roads. They emphasized that participation was "100 pct
voluntary," and that membership in the Youth Federation was
not a requirement, although the Federation provided some
financial assistance. They also claimed that most
participants were graduates of senior high school (note:
which would be a surprise in this poor, remote district.
end note).

8. (U) The A So project only has 40 households so far, but
aims at 150 families by 2005. Its population is mixed 50/50
between ethnic Kinh and the predominant local minority, Ka
Tu. Project officers also stressed that all residents were
"volunteers" and were almost all from the district
originally. (Several of the Kinh residents admitted that,
while they grew up in this district, their home provinces
were in the North, but their parents had come to Quang Nam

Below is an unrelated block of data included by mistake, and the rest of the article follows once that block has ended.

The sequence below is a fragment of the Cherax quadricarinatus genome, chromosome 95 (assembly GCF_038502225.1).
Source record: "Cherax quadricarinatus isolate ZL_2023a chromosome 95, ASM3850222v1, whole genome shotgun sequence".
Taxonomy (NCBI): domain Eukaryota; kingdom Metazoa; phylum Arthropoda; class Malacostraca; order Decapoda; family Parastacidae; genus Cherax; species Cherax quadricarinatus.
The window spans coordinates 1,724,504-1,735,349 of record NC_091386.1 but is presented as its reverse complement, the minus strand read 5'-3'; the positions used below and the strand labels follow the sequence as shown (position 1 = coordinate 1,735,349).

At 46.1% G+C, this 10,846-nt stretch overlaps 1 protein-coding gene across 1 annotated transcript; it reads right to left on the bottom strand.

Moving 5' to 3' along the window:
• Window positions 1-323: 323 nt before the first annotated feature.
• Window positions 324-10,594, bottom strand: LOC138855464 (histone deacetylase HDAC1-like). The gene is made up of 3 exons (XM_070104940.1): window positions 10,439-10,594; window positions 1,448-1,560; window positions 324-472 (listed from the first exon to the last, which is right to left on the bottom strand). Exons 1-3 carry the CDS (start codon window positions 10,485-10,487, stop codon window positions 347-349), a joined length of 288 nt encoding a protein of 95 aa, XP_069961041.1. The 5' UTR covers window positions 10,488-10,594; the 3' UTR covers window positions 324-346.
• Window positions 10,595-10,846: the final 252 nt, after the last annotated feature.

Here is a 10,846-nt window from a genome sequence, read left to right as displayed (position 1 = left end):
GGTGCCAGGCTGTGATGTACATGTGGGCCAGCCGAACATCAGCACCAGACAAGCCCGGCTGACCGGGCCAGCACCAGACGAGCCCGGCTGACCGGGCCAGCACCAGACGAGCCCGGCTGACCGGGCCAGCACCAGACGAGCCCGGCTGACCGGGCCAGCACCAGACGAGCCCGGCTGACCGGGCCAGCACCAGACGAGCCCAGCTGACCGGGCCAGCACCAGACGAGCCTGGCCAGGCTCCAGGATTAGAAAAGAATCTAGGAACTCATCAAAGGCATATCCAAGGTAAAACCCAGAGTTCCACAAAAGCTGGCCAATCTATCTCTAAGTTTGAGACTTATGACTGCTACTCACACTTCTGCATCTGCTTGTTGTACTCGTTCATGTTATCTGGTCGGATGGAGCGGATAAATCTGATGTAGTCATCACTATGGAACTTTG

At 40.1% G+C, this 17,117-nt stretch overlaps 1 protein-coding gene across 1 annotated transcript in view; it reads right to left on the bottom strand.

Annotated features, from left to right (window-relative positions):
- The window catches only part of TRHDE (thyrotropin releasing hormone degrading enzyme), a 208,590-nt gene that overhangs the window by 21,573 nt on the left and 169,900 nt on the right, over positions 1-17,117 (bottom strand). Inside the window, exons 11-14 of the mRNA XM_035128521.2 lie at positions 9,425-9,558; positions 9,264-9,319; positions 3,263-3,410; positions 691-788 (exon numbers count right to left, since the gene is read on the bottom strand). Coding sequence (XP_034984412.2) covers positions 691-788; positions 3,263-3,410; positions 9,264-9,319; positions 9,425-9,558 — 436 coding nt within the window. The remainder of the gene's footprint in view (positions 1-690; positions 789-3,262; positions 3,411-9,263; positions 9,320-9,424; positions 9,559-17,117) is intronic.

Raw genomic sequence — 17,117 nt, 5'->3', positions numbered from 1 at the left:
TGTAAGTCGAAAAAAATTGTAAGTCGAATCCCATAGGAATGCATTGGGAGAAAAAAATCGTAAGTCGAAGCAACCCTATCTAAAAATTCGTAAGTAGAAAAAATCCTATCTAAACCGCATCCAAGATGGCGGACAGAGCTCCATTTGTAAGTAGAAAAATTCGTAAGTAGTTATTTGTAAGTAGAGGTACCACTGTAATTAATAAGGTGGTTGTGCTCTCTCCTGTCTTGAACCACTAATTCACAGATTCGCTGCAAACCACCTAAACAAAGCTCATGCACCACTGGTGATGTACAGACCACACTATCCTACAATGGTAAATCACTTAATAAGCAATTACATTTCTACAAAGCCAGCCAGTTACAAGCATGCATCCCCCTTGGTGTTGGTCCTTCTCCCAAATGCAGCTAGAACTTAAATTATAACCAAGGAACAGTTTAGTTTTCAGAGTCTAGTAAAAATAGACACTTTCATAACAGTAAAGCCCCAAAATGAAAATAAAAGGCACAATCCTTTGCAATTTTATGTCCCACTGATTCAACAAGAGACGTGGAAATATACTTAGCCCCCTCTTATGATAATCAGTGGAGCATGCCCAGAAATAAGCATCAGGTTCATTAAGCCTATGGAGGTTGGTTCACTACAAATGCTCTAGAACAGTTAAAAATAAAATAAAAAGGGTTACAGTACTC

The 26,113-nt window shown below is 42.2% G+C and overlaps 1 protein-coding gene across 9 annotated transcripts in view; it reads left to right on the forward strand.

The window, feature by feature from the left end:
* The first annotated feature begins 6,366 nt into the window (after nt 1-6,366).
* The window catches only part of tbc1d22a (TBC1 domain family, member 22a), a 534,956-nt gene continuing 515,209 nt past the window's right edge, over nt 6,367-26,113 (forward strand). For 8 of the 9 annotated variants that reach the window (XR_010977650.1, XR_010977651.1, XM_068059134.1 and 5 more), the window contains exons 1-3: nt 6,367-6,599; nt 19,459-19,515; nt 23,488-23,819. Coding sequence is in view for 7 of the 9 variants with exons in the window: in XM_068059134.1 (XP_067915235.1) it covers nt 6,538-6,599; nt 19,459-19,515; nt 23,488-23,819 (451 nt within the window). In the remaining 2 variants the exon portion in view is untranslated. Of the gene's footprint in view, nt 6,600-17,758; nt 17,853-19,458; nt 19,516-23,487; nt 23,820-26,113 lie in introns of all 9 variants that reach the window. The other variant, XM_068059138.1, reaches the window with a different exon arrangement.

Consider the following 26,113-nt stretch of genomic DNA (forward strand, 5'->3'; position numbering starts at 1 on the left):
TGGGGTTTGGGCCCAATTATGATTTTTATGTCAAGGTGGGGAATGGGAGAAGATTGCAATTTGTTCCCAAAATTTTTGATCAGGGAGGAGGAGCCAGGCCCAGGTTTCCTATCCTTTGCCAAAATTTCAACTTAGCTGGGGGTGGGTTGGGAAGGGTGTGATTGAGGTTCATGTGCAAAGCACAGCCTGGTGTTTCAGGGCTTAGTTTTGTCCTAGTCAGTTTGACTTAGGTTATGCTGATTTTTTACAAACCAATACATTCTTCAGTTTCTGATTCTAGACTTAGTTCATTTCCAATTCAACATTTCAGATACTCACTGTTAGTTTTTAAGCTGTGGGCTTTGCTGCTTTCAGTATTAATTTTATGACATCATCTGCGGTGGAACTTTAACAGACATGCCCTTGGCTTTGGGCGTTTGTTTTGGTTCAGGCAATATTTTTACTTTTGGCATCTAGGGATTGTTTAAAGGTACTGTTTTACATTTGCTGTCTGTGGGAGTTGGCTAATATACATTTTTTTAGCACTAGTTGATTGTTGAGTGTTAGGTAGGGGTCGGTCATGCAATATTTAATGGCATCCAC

to work after 1975.) Party or Youth Federation was not/not
a prerequisite, officials insisted. They admitted that
there had been "some" ethnic minority families living on
this site previously, but said that those families had
"donated" their land and moved elsewhere. One ethnic Ka Tu
young father described his family's home closer to the Lao
border, about a three hour walk from A So. Like in An Ma,
black pepper is or will be the major crop, and project
officials will provide marketing assistance, relying in part
on the new access made possible by the adjacent Ho Chi Minh
Highway.


Comment: Troubles ahead but good news, too
------------------------------------------

9. (U) While the portion of the Ho Chi Minh Highway through
central Vietnam is essentially finished, emboffs ran into
several chokepoints, especially in Quang Tri, Thua Thien
Hue, and Quang Nam. In some places, the paved highway was
not yet in place, although newspaper reports had claimed
that the road was ready in this zone. Huge swatches of
muddy clay -- in some cases, several feet deep --
occasionally blocked the route. In other locations,
landslides have covered already-completed sections, with
road crews desperately trying to keep up by plowing their